Truman the Tiger is the University of Missouri-Columbia’s mascot. Other lesser known but loved MU mascots are the mules that belong to the school’s College of Veterinary Medicine. A recent gift from the estate of Virginia Etheridge ensures that the mule team will continue their public relations efforts for the college and the university. The mules have represented the college, MU and Missouri to thousands of people since 1982. Pulling a dozen-passenger wagon, they’ve paraded in MU homecomings, governor inaugurations, Missouri State Fair opening ceremonies, the St. Louis Charity Horse Show and the Kansas City American Royal Parade, as well as small town parades, picnics and weddings. The mules are the first farm animals that many city kids see in person.
Etheridge was no stranger to the college. With the help of Hill’s Pet Nutrition and Bayer Pharmaceuticals, she donated funds for the purchase of two mules. She also donated her time to bring treats for the mules. For more than two decades, Etheridge brought the mules fresh carrots and apples on most Sunday afternoons.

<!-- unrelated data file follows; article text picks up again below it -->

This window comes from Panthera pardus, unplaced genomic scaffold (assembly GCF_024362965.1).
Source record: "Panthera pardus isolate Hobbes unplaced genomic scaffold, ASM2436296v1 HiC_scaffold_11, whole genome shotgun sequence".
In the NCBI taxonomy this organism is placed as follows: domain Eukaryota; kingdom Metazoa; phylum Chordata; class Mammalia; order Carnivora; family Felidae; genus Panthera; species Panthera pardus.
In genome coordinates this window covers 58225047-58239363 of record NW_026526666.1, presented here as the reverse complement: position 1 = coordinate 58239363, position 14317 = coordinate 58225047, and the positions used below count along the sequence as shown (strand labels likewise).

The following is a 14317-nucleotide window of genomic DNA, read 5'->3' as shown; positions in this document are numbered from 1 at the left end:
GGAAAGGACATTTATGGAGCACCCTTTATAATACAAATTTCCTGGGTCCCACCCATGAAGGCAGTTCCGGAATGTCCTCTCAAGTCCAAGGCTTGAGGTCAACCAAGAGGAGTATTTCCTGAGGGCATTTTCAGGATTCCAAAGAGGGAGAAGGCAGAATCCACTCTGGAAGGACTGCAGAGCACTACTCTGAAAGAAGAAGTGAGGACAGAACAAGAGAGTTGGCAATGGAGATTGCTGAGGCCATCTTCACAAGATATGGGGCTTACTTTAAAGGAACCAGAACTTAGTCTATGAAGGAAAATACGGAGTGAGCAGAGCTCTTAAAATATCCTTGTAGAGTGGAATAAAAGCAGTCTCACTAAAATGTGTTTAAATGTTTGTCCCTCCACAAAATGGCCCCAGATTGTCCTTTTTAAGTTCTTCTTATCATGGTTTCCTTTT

How did mules become such ambassadors? Because mules can withstand heat that horses cannot, they were important in the early days of American cotton and tobacco production. They also were an important part of Missouri’s early economy. Missouri became an important provider of mules because of westward expansion; mules were sold to pioneers, carried freight, cleared trees to start farms and even pulled trains and riverboats. When motorized alternatives became popular, the mules faded slowly from Missouri agriculture. The students who care for the MU mule team today are practicing skills almost forgotten in the 21st century.